Colgate said on Friday it would make further changes to a top-selling Chinese toothpaste whose logo once employed blackface and whose name still translates to "Black Person Toothpaste."
The move is the latest in the growing wave of companies overhauling marketing of household products with racial stereotypes in the wake of the killing of George Floyd, an unarmed African American man, at the hands of police.
The incident has led to mass nationwide protests for racial justice in the United States and some other countries.
The popular Chinese toothpaste brand "Darlie," which was called "Darkie" until 1989, is owned jointly by Colgate-Palmolive and Hawley & Hazel of Hong Kong and also sells well in other Asian markets.
"For more than 35 years, we have been working together to evolve the brand, including substantial changes to the name, logo and packaging," the company said in a statement.
"We are currently working with our partner to review and further evolve all aspects of the brand, including the brand name."
Colgate-Palmolive bought a 50 per cent stake in Hawley & Hazel in 1985 and overhauled the brand four years later, changing the name and removing the image of a man painted in blackface wearing a top hat, an offensive racist trope.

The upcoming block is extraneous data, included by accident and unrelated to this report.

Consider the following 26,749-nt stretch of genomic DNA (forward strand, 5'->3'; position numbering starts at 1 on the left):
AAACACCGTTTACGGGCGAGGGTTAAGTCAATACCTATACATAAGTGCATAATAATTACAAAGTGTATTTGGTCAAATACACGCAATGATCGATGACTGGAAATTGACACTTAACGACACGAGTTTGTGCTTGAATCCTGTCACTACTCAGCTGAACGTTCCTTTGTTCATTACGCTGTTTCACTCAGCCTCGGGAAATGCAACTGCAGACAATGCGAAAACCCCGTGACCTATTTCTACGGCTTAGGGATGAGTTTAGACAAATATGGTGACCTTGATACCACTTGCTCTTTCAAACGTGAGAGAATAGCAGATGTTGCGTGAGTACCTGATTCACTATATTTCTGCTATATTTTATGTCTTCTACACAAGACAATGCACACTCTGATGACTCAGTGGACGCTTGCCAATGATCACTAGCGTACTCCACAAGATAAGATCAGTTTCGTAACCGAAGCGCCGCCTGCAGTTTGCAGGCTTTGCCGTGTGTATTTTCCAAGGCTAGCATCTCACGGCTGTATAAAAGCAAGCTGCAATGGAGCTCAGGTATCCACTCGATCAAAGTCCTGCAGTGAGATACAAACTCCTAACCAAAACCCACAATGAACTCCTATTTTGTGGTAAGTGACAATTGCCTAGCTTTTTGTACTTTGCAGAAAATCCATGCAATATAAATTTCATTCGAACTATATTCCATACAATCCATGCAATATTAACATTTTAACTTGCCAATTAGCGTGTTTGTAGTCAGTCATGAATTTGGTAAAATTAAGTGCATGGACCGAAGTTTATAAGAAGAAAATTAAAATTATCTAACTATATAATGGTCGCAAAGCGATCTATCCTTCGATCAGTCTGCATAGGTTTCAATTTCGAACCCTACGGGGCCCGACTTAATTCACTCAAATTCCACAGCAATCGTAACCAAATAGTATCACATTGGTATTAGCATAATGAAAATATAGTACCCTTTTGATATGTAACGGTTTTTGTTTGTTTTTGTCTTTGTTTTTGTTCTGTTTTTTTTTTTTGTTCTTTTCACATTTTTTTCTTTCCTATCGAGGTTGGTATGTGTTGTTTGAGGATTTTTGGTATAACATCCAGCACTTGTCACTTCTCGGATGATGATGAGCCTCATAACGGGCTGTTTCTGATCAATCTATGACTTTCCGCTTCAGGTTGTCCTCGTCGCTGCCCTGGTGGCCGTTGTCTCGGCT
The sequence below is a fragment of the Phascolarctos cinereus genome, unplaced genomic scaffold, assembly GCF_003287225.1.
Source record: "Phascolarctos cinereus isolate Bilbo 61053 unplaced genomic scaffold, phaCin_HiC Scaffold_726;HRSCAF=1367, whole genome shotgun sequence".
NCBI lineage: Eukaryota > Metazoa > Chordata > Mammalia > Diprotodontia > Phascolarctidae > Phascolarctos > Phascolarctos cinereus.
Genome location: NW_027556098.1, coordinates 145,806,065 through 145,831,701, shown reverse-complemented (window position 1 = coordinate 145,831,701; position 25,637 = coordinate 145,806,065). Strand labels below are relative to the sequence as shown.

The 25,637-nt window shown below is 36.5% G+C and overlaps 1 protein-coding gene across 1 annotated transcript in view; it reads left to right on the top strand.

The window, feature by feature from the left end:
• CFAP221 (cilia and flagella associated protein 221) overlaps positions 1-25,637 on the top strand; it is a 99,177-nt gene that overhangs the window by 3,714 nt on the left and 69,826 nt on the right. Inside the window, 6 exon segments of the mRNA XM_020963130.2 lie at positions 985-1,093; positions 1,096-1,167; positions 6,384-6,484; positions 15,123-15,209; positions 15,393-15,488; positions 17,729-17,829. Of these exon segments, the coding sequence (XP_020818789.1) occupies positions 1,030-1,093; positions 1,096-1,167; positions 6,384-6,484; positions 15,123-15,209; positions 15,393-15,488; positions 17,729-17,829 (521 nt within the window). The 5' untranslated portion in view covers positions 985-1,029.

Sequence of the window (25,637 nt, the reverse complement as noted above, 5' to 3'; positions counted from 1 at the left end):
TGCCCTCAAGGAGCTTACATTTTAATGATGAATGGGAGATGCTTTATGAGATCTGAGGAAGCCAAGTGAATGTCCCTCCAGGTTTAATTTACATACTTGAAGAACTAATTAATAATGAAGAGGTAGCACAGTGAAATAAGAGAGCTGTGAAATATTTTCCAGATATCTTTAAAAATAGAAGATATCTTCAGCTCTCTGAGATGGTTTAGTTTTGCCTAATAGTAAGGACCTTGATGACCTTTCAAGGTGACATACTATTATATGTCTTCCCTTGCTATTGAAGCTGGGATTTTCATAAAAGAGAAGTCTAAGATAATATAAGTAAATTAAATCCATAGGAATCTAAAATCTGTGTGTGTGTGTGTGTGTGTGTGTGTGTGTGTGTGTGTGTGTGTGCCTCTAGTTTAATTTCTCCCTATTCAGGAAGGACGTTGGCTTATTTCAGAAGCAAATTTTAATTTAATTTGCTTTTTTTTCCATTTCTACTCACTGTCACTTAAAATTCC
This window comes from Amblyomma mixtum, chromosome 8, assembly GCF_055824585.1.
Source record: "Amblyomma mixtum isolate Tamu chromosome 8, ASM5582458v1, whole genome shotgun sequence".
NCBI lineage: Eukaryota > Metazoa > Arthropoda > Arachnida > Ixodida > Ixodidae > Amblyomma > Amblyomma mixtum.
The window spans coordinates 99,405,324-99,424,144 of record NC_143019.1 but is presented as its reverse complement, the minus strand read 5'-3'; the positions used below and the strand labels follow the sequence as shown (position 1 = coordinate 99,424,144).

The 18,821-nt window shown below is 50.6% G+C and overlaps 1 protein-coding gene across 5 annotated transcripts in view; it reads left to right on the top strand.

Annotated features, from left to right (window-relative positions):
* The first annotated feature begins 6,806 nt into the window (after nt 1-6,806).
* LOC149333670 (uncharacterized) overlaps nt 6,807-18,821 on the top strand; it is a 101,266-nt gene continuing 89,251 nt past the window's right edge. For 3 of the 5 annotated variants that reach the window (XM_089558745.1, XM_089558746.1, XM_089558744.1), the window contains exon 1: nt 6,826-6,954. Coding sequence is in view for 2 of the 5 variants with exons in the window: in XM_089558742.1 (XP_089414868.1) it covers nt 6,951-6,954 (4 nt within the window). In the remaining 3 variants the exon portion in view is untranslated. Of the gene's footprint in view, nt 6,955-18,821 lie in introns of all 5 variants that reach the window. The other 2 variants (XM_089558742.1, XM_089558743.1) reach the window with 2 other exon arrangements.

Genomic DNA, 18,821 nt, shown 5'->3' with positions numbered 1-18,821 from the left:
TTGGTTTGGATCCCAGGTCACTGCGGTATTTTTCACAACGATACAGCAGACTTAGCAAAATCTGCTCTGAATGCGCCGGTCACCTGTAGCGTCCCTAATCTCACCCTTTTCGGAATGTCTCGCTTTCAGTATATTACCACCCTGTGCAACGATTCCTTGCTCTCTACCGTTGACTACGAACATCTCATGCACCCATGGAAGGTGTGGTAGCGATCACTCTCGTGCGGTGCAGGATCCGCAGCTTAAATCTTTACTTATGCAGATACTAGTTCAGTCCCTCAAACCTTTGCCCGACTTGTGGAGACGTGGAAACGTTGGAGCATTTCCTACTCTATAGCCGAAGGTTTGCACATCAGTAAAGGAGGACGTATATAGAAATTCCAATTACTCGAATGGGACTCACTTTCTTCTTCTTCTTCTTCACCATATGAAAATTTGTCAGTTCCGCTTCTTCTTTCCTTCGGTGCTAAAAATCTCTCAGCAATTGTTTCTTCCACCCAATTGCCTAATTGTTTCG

Reuben Mark, who was Colgate-Palmolive's chief executive at the time, described the logo as "just plain wrong," but said the changes needed to be implemented in a way "that is least damaging to the economic interests of our partners," according to a 1989 New York Times story.
The current logo still contains a man in a top hat, but he is meant to be racially ambiguous.
Other companies have been moving quickly to purge offensive brands or their remnants from their product lines.
On Wednesday, PepsiCo said it would end entirely the Aunt Jemima pancake syrup and batter adorned with the face of a black woman, while Mars said it will "evolve" the Uncle Ben's brand of rice dishes that uses a black man as its logo.
Both brands have featured images long criticised as racial stereotypes and slave imagery. - AFP
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